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After a friend’s comment on the potato salad recipe, I remembered a story of how potato was introduced to the Greeks. I quote from Wikipedia:

“The way Capodistrias introduced the cultivation of the potato remains famously anecdotal today. Having ordered a shipment of potatoes, at first he ordered that they should be offered to anyone who would be interested. However the potatoes were met with indifference by the population and the whole scheme seemed to be failing. Therefore Capodistrias, knowing of the contemporary Greek attitudes, ordered that the whole shipment of potatoes be unloaded in public display on the docks of Nafplion, and placed severe-looking guards guarding it. Soon, rumours circulated that for the potatoes to be so well guarded they had to be of great importance. People would gather to look at the so-important potatoes and soon some tried to steal them. The guards had been ordered in advance to turn a blind eye to such behaviour, and soon the potatoes had all been “stolen” and Capodistria’s plan to introduce them to Greece had succeeded.”


1 kilo of small potatoes
cup of mayonnaise
spoonfuls of fresh cream
spoonfuls of olive oil
spoonfuls of parsley finely chopped
onion finely chopped
spoonful of mild mustard
spoonful of capers

freshly ground pepper

Juice of ½ lemon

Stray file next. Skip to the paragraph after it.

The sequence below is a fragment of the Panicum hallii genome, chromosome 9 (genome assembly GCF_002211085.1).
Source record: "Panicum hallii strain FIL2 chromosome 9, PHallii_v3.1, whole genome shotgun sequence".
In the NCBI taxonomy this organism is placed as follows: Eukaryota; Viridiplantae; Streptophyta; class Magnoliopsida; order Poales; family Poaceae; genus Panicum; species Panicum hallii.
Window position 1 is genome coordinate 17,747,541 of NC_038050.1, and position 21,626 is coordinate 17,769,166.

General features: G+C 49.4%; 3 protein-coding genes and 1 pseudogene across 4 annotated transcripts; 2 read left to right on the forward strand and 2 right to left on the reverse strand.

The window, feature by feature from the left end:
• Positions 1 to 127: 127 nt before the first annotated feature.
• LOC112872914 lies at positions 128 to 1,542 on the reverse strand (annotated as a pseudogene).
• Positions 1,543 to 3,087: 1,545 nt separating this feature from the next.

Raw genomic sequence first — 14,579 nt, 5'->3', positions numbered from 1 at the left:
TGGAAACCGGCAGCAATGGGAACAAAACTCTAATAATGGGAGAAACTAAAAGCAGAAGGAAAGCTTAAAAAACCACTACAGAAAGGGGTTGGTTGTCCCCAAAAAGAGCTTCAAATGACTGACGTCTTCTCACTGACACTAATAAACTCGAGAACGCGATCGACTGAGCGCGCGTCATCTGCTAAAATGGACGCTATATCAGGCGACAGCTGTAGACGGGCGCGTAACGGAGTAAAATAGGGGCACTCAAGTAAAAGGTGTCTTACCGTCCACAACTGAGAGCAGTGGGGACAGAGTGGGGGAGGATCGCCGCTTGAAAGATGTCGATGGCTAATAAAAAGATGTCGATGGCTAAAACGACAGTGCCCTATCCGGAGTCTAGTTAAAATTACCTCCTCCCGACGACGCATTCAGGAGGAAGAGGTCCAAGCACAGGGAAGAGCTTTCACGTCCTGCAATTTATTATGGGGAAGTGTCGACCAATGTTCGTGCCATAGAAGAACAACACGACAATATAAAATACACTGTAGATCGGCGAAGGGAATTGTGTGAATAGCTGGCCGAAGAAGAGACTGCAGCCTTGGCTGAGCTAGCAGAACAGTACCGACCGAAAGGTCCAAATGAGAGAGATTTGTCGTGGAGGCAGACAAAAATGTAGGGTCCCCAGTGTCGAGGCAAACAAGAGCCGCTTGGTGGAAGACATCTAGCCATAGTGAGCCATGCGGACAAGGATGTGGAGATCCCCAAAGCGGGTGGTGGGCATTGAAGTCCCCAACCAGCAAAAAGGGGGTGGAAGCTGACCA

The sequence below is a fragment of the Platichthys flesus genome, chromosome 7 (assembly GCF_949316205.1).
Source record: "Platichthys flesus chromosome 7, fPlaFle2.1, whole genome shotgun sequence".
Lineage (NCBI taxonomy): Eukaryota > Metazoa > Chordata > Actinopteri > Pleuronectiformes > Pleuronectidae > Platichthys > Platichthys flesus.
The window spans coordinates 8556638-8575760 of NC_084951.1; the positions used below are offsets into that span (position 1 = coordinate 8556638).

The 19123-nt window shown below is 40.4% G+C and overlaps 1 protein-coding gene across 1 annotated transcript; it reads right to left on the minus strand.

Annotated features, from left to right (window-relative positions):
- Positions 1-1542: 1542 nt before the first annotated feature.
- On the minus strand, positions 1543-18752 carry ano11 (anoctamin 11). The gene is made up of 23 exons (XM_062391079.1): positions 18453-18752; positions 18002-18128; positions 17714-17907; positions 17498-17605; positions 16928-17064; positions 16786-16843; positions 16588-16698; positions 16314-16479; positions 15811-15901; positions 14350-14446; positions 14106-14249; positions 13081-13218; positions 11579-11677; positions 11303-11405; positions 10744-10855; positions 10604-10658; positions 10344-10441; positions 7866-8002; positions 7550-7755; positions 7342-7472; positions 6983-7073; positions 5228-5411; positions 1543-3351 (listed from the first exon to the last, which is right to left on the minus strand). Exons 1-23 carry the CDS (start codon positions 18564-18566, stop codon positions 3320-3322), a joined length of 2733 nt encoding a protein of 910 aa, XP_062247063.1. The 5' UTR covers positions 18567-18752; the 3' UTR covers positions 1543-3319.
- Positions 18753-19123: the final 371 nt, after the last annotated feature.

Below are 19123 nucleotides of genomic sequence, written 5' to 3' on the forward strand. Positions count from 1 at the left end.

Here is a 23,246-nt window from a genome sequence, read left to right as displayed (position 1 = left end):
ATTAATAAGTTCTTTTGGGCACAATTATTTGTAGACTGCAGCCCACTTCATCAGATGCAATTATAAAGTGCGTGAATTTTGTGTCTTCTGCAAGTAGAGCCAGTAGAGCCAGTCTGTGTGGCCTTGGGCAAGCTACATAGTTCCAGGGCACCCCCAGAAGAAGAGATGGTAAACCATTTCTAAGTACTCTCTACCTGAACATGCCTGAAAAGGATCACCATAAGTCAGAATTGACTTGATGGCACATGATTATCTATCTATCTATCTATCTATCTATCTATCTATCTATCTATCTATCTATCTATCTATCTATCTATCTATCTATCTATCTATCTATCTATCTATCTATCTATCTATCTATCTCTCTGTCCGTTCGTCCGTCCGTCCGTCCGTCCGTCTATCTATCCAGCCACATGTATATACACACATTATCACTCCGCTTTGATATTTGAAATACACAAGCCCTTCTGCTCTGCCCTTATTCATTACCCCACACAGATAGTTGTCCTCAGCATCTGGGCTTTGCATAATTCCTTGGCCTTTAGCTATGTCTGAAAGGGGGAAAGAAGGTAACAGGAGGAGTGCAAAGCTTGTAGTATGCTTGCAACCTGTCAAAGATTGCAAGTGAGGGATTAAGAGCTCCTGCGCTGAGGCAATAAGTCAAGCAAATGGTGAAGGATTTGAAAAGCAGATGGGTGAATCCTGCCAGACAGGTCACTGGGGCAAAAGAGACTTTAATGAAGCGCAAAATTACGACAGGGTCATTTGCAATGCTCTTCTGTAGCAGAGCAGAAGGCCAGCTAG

1. Wash and boil the potatoes (unpeeled) for 30-35′ until soft. Peel, while still hot and place in a bowl.
  2. Αdd onion, capers and parsley.
  3. Remove some mayonnaise from the jar and add the fresh cream, the oil and the lemon juice and shake well.
  4. Season the potatoes with the salt and pepper and add the dressing.
  5. Stir gently and sprinkle some parsley on top.

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7 Comments on Potato Salad with mayonnaise

  1. Peter M says:

    I love potato salad and this is similar to how we do it.

    Did you know Greeks were making potato salad before anyone else?

  2. Ivy says:

    Thanks for your comment Peter that reminded me of how Kapodistrias introduced potatoes to the Greeks and I thought it was worth adding that information to the recipe.

  3. Anonymous says:

    A truly amazing story about how the potato was introduced in Greece.

  4. Anonymous says:

    Hi ivy, if you have any more recipes about potato salads, please post them…. Pretty please…. Thank you

  5. Ivy says:

    Yes I have more potato recipes and shall try to post them asap

  6. Laurie Constantino says:

    Yes, this is the story I’ve always been told about potatoes. I recently read on another blog called “Figs Olive Wine” that the Ottomans introduced the potato to Greece. I posted the Kapodistrias story and said maybe its not true, so I’m interested in where you got the information about the Ottomans. So far the author hasn’t answered my question. We’ll see! I hope it was Kapodistrias because it is such a good story!

  7. Ivy says:

    Well, really I don’t know what to say. Most of the food they claim to be Turkish they took from Byzantium. They claim that Baklavas is Turkish,(check this out but the word baklavas is ancient Greek and means to cut into pieces. About Kapodistrias you might want to take a look at this link, about his biography.

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